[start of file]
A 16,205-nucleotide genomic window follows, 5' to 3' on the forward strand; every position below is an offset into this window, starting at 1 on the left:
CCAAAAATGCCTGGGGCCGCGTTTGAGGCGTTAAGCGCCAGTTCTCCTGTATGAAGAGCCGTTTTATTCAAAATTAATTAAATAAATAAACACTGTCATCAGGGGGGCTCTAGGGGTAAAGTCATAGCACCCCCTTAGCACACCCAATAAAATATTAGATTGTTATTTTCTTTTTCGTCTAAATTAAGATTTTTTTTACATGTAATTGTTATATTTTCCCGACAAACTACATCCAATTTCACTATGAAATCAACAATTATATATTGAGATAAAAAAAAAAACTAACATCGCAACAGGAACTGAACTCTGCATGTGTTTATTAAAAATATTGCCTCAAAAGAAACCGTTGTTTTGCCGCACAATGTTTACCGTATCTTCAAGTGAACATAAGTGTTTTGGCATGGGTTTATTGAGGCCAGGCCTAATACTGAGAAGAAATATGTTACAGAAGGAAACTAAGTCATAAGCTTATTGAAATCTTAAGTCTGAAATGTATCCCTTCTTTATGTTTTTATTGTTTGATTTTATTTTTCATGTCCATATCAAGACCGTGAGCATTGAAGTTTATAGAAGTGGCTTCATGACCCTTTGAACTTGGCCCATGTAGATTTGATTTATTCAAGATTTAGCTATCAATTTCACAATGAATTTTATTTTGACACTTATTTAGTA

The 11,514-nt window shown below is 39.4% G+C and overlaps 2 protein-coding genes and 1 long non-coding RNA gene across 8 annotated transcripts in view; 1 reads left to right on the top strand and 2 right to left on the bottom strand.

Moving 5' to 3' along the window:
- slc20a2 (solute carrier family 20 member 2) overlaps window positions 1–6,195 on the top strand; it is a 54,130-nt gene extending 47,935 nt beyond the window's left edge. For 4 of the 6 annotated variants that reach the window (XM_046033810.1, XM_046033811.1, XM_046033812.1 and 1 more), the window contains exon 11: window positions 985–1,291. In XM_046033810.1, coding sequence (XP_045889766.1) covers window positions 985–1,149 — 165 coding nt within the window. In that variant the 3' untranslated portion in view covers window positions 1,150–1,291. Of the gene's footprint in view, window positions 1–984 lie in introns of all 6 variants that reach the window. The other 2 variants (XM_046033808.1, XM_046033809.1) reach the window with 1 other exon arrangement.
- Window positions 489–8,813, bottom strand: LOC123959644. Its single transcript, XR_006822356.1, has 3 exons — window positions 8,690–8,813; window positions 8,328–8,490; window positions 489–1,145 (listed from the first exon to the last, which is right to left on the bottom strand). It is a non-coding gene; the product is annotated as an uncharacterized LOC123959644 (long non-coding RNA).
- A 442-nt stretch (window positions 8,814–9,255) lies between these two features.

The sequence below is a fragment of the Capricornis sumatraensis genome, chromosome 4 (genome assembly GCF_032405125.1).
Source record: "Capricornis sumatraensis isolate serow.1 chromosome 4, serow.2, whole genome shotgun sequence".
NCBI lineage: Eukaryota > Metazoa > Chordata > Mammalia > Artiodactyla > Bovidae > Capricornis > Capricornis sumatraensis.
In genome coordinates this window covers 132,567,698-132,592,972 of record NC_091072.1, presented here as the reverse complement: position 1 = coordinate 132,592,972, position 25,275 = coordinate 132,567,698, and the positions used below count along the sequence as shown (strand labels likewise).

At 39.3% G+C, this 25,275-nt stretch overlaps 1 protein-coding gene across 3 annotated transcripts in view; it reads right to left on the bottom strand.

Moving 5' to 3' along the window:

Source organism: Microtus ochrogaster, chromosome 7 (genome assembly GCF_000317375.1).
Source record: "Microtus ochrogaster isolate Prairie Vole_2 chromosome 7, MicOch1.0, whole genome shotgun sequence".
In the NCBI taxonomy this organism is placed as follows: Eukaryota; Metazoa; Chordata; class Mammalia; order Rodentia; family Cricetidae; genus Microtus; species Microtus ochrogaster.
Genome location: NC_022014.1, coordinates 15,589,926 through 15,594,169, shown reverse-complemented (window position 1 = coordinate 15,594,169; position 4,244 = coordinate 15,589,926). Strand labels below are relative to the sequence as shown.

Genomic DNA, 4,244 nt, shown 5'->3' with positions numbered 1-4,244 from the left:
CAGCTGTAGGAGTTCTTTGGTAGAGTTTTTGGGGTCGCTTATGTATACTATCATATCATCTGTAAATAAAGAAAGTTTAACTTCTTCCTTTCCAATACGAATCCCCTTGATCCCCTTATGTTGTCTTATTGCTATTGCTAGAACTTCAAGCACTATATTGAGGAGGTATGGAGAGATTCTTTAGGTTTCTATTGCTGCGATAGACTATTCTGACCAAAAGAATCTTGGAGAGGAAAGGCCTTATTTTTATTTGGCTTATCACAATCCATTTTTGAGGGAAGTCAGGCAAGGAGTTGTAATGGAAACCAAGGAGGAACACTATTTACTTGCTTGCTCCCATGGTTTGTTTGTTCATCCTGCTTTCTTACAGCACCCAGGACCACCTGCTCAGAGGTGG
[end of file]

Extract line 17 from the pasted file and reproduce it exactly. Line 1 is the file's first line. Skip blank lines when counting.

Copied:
Genome location: NC_022014.1, coordinates 15,589,926 through 15,594,169, shown reverse-complemented (window position 1 = coordinate 15,594,169; position 4,244 = coordinate 15,589,926). Strand labels below are relative to the sequence as shown.